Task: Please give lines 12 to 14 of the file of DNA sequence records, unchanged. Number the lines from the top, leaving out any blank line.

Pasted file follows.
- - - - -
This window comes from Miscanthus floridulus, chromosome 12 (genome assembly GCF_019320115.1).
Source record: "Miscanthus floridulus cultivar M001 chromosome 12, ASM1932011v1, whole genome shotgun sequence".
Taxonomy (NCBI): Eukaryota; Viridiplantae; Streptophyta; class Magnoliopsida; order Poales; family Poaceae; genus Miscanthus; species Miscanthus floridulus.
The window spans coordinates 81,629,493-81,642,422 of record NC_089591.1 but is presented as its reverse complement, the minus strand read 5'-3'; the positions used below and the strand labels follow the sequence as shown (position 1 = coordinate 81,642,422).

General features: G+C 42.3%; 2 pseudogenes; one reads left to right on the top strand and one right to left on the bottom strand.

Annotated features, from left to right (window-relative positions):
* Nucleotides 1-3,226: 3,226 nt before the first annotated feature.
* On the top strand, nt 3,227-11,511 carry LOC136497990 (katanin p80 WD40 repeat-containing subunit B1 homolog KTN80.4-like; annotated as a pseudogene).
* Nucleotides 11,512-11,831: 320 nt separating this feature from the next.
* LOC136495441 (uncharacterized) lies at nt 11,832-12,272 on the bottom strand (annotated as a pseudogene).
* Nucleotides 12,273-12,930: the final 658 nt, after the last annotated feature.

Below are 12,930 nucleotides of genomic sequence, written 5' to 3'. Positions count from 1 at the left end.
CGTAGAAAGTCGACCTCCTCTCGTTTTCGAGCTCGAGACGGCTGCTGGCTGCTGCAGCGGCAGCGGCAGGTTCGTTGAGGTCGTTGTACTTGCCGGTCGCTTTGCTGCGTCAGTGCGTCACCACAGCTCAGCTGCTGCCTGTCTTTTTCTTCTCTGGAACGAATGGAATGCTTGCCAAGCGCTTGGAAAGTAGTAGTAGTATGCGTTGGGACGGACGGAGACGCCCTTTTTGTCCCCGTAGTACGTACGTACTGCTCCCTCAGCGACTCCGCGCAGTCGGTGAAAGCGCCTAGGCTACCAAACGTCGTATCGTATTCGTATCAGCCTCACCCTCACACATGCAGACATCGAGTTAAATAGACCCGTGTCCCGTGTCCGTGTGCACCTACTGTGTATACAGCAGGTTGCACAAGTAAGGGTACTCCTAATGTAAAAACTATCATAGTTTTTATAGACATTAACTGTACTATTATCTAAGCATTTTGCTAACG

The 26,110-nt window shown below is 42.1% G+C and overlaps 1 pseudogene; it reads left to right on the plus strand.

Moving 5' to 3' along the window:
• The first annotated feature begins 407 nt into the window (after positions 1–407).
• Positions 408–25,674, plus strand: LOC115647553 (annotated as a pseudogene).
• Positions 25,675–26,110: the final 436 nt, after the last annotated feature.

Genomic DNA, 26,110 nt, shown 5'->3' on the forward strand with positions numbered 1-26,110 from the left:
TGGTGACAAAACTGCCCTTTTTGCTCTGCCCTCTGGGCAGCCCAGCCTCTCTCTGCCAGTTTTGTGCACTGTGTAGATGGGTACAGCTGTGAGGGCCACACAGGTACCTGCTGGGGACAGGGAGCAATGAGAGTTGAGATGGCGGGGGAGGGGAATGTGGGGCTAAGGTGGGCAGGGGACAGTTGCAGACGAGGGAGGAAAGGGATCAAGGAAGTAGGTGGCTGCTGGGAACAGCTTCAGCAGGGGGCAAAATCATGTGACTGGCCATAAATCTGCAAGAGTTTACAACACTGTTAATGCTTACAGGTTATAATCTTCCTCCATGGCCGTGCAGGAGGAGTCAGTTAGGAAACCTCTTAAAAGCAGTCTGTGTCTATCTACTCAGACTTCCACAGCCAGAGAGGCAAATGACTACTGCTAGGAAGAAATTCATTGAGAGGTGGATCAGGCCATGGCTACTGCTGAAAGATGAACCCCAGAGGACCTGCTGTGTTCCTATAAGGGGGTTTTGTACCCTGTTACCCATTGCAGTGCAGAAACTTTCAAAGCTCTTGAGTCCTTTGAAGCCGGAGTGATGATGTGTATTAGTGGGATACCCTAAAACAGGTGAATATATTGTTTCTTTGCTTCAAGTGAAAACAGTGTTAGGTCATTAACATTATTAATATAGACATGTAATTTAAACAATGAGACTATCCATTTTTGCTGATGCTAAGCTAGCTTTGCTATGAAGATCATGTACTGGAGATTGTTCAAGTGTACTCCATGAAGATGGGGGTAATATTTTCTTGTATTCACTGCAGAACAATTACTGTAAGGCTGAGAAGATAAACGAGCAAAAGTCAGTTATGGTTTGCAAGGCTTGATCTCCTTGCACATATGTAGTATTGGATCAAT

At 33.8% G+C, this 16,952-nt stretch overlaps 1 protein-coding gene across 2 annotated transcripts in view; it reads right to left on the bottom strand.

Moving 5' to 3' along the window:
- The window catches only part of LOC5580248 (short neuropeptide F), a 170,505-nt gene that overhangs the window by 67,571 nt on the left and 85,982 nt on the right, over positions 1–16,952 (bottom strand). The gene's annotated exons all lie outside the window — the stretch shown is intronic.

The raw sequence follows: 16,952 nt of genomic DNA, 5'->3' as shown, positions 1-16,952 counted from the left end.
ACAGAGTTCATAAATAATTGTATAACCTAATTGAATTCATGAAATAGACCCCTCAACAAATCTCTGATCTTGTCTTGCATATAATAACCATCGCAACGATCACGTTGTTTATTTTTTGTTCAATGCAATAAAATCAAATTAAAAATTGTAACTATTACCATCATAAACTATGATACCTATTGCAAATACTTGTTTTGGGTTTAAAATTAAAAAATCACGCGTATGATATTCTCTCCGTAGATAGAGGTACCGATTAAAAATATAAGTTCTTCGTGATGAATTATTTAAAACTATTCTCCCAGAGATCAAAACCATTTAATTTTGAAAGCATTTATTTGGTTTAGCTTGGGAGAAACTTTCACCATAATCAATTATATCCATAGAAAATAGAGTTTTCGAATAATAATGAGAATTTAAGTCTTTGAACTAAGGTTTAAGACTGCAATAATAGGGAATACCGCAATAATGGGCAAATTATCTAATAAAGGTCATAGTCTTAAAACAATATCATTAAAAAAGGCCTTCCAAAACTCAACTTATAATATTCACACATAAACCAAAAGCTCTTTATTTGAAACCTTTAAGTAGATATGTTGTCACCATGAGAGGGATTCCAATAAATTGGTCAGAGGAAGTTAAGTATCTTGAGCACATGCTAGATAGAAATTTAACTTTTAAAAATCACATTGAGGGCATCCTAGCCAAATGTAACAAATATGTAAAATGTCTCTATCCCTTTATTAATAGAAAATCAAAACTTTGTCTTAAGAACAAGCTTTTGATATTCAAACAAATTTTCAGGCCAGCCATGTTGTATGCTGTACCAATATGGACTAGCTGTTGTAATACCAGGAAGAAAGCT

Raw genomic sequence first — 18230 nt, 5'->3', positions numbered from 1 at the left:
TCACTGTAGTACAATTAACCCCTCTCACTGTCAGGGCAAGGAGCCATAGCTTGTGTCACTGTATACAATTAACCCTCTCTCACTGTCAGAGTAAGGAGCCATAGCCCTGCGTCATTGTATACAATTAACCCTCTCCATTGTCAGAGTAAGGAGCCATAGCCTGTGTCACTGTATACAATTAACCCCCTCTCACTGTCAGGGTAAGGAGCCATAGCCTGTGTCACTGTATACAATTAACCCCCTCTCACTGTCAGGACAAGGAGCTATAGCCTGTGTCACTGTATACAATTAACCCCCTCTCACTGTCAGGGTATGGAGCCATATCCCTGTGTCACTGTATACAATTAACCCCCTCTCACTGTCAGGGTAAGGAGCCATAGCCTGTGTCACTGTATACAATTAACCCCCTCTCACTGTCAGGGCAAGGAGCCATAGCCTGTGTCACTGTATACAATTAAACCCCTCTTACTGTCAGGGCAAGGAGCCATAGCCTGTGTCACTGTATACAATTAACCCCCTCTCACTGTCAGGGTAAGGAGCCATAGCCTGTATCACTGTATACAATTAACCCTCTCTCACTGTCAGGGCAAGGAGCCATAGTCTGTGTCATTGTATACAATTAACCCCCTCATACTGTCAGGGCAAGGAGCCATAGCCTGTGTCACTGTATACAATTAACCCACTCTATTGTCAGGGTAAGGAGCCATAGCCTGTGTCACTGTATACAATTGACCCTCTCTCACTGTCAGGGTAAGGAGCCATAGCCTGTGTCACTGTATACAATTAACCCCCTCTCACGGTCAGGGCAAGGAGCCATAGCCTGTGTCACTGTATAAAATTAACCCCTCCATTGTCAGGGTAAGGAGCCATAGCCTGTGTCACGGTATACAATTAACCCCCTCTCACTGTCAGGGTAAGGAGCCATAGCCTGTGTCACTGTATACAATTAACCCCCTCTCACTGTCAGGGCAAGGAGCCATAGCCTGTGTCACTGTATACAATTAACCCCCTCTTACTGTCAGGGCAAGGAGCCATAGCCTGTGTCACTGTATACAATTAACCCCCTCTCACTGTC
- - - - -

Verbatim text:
Below are 12,930 nucleotides of genomic sequence, written 5' to 3'. Positions count from 1 at the left end.
CGTAGAAAGTCGACCTCCTCTCGTTTTCGAGCTCGAGACGGCTGCTGGCTGCTGCAGCGGCAGCGGCAGGTTCGTTGAGGTCGTTGTACTTGCCGGTCGCTTTGCTGCGTCAGTGCGTCACCACAGCTCAGCTGCTGCCTGTCTTTTTCTTCTCTGGAACGAATGGAATGCTTGCCAAGCGCTTGGAAAGTAGTAGTAGTATGCGTTGGGACGGACGGAGACGCCCTTTTTGTCCCCGTAGTACGTACGTACTGCTCCCTCAGCGACTCCGCGCAGTCGGTGAAAGCGCCTAGGCTACCAAACGTCGTATCGTATTCGTATCAGCCTCACCCTCACACATGCAGACATCGAGTTAAATAGACCCGTGTCCCGTGTCCGTGTGCACCTACTGTGTATACAGCAGGTTGCACAAGTAAGGGTACTCCTAATGTAAAAACTATCATAGTTTTTATAGACATTAACTGTACTATTATCTAAGCATTTTGCTAACG

The 26,110-nt window shown below is 42.1% G+C and overlaps 1 pseudogene; it reads left to right on the plus strand.